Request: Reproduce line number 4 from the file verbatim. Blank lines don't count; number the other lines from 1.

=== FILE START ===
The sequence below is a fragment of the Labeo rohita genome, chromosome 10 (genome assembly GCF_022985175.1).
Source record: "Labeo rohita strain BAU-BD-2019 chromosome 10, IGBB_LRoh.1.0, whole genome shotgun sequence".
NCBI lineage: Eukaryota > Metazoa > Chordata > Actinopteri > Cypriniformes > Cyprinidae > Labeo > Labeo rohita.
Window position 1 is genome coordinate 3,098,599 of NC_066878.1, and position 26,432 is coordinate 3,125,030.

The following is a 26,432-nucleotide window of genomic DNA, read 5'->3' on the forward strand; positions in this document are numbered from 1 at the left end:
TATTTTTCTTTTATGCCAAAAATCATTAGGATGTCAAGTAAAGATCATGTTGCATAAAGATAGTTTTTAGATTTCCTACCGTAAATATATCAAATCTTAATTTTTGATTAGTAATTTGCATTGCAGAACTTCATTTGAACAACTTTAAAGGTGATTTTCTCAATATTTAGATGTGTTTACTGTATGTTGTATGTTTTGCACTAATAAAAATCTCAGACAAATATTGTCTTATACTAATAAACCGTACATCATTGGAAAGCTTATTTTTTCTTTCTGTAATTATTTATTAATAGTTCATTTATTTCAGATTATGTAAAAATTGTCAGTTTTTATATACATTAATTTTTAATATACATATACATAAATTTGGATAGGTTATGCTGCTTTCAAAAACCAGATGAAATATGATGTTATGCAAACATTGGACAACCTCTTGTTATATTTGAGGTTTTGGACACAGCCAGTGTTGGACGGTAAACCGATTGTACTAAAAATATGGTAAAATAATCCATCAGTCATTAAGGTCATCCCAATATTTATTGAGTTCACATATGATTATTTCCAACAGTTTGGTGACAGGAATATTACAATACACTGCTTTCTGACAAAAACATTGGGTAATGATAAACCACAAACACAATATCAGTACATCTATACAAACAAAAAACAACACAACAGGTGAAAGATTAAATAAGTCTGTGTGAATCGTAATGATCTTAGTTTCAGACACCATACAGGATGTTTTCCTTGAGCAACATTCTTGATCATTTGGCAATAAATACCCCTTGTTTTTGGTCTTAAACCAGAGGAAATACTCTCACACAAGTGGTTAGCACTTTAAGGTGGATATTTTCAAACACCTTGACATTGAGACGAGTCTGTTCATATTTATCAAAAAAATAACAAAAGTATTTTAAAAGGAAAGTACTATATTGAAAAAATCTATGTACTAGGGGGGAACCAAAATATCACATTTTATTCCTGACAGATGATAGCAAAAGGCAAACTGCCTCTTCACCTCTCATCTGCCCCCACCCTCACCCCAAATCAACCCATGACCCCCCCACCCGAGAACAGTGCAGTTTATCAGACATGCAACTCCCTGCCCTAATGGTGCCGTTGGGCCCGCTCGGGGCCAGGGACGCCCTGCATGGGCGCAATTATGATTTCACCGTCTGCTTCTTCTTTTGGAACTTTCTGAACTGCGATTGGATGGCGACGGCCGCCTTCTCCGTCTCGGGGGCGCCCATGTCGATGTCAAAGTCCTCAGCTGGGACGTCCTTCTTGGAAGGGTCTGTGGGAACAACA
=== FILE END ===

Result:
Window position 1 is genome coordinate 3,098,599 of NC_066878.1, and position 26,432 is coordinate 3,125,030.